Studies in animals have raised concerns that tumors may grow faster after the anticancer drug sunitinib is discontinued. But oncologists and physicists who collaborated to analyze data from the largest study of patients with kidney cancer convincingly demonstrate that such tumor acceleration does not occur in humans. The findings, publishing online on Feb. 7th in the Cell Press journal Cell Reports, suggest that sunitinib does not cause lingering risks for patients after their treatment ends. Credit: Cell Reports, Blagoev et al.

Sunitinib, which is approved around the world for the treatment of several different cancers, works by targeting proteins on the blood vessels that feed tumors. Animal studies have suggested that treatment with sunitinib may induce changes in or adaptations within tumors themselves that could promote and spread.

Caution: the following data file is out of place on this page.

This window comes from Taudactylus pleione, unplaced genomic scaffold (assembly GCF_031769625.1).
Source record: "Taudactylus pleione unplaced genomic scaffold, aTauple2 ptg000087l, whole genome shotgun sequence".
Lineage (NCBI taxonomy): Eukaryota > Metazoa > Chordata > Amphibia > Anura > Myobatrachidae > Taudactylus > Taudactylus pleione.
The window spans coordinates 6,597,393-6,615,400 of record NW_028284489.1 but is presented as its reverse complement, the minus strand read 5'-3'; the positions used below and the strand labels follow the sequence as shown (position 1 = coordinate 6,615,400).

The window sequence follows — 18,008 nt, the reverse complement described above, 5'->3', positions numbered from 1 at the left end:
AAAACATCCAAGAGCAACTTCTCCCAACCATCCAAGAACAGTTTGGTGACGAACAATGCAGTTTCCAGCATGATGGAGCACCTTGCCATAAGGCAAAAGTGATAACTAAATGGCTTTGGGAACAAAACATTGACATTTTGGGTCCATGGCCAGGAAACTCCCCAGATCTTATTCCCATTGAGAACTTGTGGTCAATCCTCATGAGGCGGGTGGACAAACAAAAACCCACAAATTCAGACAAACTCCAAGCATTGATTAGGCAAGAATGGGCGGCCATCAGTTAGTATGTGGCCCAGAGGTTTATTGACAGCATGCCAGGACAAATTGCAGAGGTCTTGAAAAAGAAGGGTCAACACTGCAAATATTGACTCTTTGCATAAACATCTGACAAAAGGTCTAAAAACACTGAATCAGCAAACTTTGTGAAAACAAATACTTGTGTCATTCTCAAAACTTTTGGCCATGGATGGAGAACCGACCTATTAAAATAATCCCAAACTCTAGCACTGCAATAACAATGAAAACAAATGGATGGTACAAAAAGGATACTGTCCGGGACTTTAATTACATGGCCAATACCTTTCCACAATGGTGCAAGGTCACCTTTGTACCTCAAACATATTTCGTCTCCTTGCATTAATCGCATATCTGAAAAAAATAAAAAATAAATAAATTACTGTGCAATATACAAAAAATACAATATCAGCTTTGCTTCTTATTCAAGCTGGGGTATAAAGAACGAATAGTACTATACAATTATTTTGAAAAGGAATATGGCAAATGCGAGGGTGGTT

When Dr. Fojo and his colleagues analyzed more than 10,000 data points from the pivotal randomized phase 3 clinical trial that led to sunitinib's approval, the evidence clearly showed that no matter how long patients took sunitinib, it was not harmful, did not accelerate , and did not shorten survival after treatment ended. During treatment, the drug slowed tumor growth and prolonged the patients' survival.

"Last year, I was approached by two patients who had grave concerns about taking sunitinib due to an article conducted in animals. I realized that if clinical data exist that refute basic science, they must be published," recalls Dr. Fojo.